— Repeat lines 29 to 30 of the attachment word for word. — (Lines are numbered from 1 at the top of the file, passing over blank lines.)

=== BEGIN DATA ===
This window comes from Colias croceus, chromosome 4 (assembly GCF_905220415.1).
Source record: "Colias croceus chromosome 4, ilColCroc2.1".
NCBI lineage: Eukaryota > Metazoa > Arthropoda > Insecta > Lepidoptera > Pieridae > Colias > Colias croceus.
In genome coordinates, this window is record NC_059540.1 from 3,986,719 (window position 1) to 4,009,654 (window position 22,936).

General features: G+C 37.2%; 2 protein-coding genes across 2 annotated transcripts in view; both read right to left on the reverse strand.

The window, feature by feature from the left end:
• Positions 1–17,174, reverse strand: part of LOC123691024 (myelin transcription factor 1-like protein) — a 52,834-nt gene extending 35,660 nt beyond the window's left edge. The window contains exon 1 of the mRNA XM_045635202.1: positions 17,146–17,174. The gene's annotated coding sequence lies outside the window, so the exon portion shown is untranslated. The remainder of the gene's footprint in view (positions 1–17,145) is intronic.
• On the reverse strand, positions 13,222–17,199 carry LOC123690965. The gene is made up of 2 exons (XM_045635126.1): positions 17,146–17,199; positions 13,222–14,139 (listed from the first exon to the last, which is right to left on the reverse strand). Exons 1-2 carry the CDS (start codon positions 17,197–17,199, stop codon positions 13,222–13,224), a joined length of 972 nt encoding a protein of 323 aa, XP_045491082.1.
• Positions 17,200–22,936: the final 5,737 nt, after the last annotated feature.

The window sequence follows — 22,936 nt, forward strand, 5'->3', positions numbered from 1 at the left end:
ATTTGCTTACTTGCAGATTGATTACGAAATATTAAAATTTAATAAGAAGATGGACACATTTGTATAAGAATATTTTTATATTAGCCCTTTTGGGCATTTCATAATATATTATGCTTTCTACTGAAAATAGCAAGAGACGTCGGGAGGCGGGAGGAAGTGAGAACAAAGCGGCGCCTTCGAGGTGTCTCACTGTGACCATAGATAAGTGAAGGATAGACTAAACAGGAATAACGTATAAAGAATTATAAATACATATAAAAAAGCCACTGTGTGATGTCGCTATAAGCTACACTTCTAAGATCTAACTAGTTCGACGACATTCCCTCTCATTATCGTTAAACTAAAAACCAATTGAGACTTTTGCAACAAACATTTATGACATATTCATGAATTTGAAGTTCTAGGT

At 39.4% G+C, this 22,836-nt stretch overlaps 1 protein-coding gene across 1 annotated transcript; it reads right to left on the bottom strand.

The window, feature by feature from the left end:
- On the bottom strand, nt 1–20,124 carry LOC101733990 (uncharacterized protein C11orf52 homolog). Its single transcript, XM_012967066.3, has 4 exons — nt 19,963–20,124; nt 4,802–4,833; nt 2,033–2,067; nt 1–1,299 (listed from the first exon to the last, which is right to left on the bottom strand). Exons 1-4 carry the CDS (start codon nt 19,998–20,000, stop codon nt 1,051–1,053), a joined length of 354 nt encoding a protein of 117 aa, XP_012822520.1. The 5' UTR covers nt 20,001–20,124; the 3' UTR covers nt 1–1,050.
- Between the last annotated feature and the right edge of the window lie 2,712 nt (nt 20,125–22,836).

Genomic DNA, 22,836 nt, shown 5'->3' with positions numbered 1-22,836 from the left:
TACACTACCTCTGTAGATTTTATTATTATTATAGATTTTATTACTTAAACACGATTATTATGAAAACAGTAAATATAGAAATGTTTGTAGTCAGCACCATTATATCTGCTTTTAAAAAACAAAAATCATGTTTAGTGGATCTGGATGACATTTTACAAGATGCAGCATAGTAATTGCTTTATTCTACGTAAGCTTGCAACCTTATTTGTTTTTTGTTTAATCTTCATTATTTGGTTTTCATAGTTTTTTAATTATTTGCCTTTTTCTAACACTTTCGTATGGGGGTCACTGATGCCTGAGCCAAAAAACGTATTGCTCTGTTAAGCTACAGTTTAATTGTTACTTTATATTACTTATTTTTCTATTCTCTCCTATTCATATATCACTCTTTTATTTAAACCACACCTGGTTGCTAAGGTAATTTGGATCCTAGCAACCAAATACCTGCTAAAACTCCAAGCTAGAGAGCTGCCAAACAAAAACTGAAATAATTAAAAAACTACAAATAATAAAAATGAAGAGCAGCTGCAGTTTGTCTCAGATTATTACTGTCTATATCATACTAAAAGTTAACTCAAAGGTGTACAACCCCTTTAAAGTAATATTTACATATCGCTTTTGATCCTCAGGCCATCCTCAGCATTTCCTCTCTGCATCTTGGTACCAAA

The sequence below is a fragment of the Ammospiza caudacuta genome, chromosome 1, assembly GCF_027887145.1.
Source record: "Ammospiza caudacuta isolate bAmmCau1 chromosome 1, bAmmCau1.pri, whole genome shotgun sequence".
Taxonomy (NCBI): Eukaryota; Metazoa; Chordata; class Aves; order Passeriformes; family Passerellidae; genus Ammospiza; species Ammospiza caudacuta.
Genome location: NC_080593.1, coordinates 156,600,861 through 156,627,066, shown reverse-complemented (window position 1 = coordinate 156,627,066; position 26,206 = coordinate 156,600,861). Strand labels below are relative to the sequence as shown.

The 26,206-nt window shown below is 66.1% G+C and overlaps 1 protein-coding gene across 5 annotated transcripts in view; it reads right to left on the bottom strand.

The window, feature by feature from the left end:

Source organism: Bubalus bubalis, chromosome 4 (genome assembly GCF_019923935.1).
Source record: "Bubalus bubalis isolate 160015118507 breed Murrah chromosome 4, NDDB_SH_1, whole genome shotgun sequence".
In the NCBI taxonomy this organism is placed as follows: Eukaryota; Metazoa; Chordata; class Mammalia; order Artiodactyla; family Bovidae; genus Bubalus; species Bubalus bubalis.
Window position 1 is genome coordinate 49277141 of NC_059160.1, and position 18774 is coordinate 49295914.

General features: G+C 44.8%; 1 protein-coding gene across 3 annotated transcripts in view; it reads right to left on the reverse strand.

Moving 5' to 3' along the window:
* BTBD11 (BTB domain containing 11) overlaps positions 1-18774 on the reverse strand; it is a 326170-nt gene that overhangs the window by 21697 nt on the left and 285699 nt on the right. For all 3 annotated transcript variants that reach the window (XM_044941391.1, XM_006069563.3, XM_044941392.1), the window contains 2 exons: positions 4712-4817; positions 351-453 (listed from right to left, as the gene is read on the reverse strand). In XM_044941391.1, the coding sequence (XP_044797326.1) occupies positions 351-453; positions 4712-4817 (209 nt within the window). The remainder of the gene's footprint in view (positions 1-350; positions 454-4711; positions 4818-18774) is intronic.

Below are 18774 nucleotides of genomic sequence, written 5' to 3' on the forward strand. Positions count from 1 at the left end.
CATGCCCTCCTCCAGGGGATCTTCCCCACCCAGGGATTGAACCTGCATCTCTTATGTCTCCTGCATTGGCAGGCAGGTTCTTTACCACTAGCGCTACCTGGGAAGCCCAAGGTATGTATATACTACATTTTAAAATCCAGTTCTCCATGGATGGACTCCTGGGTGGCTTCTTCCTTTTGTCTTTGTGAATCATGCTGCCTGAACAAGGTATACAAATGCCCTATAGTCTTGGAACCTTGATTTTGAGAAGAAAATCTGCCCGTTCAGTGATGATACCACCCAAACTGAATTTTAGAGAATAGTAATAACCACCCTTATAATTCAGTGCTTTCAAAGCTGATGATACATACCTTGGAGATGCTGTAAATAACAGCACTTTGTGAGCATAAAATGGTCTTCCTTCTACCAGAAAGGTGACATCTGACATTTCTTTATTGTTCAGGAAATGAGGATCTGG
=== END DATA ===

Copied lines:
Moving 5' to 3' along the window:
* BTBD11 (BTB domain containing 11) overlaps positions 1-18774 on the reverse strand; it is a 326170-nt gene that overhangs the window by 21697 nt on the left and 285699 nt on the right. For all 3 annotated transcript variants that reach the window (XM_044941391.1, XM_006069563.3, XM_044941392.1), the window contains 2 exons: positions 4712-4817; positions 351-453 (listed from right to left, as the gene is read on the reverse strand). In XM_044941391.1, the coding sequence (XP_044797326.1) occupies positions 351-453; positions 4712-4817 (209 nt within the window). The remainder of the gene's footprint in view (positions 1-350; positions 454-4711; positions 4818-18774) is intronic.